If you found that video interesting, then perhaps this is an interesting picture. [Someone going by the pseudonym shye is responsible for this puzzle, and it even has a name. Imagine that, dearest reader: a sudoku with a name! Rather grandly, this one is called "Valtari"]
If you found that picture interesting, then perhaps these are some interesting words.
- Add rows 1, 3, 5, 7, 9 together with box 5 (in blue, with double weights in R5C4 and R5C6).
- Subtract Columns 3, 5, 7 (in red).
- The blue cells, considered with multiplicity, have the same contents as the red cells plus 3 extra copies of the digits 1-9.
- In the double-weighted blue cells, the only possibilities are 2, 3 and 4.
- There are already exactly two each of 2, 3 and 4 appearing as given digits in the single-weighted blue cells.
- This means that whichever two of the three digits ends up in the double-weighted blue cells will end up bring the multiplicity of both of those digits up to 4 within the blue cells.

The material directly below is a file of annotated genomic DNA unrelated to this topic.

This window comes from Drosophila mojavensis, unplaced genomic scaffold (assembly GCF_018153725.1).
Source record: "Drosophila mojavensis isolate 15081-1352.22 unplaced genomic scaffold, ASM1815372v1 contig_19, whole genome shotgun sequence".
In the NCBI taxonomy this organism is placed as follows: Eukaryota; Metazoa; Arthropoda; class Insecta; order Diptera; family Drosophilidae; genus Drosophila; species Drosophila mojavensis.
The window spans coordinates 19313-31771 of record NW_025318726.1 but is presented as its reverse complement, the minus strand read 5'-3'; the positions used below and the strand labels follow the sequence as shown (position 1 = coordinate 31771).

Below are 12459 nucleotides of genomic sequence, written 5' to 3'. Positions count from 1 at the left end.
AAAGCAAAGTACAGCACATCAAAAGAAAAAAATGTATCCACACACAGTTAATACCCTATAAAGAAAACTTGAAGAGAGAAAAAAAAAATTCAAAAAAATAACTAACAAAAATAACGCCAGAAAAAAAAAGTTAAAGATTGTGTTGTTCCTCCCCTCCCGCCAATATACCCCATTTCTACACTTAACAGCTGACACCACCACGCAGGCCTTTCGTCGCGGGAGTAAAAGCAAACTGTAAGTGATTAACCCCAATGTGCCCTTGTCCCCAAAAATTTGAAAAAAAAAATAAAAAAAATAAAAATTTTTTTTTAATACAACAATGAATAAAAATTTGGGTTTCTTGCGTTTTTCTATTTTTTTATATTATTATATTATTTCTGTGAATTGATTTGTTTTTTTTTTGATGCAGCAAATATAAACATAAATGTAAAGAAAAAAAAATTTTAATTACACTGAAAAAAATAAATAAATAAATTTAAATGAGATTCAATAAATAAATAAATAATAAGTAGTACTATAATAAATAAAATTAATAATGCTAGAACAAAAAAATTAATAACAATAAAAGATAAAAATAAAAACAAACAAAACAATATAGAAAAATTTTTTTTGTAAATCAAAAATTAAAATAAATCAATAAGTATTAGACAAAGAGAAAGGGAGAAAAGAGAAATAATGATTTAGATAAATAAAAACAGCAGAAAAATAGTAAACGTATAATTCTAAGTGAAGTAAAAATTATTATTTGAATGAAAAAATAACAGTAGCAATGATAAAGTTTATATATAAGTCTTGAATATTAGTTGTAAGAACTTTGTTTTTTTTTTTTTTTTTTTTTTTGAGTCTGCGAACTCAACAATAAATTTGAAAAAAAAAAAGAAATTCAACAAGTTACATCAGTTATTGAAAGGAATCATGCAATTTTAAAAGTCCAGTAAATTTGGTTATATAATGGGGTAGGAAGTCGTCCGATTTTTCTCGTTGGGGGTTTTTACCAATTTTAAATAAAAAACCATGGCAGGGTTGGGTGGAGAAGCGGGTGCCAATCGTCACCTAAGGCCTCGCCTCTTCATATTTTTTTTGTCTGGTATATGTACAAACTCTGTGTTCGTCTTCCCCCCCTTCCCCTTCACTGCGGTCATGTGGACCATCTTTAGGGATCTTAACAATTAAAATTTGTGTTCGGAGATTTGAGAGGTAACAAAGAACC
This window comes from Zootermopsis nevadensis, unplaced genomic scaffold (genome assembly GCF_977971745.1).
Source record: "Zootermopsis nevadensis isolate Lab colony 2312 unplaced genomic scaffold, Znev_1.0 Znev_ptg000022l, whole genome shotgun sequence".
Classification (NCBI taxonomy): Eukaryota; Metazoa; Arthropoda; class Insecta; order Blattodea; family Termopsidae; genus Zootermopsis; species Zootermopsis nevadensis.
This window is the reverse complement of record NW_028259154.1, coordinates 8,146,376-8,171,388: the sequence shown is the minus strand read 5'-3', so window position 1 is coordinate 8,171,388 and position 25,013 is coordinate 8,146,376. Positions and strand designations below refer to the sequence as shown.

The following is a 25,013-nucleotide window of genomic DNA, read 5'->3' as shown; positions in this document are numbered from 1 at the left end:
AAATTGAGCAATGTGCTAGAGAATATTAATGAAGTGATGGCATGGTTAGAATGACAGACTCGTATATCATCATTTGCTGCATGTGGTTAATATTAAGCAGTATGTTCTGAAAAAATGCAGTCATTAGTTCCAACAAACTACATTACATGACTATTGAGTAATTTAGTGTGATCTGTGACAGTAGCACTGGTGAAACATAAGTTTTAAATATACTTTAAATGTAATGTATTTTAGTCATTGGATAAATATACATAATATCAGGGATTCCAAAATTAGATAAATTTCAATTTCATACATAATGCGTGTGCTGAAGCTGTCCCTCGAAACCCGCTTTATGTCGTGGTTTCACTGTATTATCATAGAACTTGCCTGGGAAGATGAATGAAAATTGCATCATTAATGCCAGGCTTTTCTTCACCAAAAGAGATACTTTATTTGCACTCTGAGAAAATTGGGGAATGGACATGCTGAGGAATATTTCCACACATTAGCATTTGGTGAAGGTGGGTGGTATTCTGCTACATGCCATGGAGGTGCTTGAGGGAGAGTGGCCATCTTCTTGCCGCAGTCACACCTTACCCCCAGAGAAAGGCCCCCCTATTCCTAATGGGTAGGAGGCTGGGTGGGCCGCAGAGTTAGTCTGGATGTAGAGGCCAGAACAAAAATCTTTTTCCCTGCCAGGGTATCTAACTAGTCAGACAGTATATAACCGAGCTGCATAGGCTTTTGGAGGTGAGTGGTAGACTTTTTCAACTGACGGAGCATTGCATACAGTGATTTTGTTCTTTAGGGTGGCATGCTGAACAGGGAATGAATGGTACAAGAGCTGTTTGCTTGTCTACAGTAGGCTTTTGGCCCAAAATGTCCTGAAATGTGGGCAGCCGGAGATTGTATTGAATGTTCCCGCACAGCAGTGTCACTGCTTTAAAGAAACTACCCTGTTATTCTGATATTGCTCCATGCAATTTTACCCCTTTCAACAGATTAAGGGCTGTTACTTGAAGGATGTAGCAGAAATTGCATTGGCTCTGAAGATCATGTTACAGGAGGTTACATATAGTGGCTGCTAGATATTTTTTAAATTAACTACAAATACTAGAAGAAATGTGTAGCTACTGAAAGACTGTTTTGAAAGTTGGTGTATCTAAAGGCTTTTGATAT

- This means that the two empty red cells have the same contents as the two empty double-weighted blue cells.
- It also means that those two digits cannot appear again in any other blue cell.
- More on this to come I'm sure, following this good work by Philip Newman: https://docs.google.com/document/d/1Y7m2tTUDmUTj3BZ0w5viNuQlaiBVv9kmYksSLrm_XLE/edit
UPDATE: as far as I can tell, there is no need to add Box 5 to the equation here - this makes the intersections slightly simpler (no need for double-weights any more) - but it does make it harder to identify where you are supposed to be looking.
If you didn't find that interesting, then I'll leave you with some whimsical musings. I always thought that an obscure and difficult sudoku solving technique going by the name Exocet was named for a powerful missile that could bust open the hardest of puzzles. Cela a plus de sens en français.